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I'm not entirely sure if this is possible but here it goes: I need to run Ubuntu to do some development and there may be times when I'm stuck with a Windows machine or a Mac OS X machine.

My first thought was to use a thumb drive with a VM to do this however it's also possible some machines may have less ram than optimal for a VM.

Is it possible to then do the following:

  • Install Ubuntu as a bootable OS onto the thumb drive itself so I can boot directly into ubuntu on a machine.

  • Use the same Ubuntu installation inside of a VM on more powerful machines.

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1 Answer 1

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If you need only a few development tools from linux on a Windows machine for some light work, consider Cygwin. You can save some time and effort with this.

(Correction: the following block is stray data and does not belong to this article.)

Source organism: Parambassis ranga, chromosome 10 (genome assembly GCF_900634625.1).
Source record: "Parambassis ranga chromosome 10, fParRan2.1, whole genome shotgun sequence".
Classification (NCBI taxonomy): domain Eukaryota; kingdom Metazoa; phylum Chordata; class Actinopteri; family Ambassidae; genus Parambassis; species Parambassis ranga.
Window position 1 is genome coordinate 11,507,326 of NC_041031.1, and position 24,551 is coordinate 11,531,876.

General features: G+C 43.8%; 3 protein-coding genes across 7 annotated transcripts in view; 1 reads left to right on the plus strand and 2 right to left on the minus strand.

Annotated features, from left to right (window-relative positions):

As for the original question:

Install Ubuntu as a bootable OS onto the thumb drive itself so I can boot directly into ubuntu on a machine.

Yes, this possible. You have two options:

  • Creating a Live USB Stick (similar to a Live CD). Read this post for details.
  • Create a persistent install that remembers changes that you make between reboots (unlike a live installation which gives you a clean slate every time you boot). Take a look at this article for details.

Note that both the posts were written for Ubuntu 9.10, so you many need to make a few tweaks/changes if you're using some other version.

Use the same Ubuntu installation inside of a VM on more powerful machines.

This is also possible. You can install Ubuntu on a VM on one of the machines and "export" the installed image for use on the 2nd machine (I know VirtualBox offers this functionality for sure, though its a little slow). This approach will work if you have only a few machines that need this VM environment.

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Thanks. This helps but I ended up going for just using VMWare as some of these options weren't quite working out and VMWare seems to work fine for now. –  Kris Mar 5 '12 at 2:36

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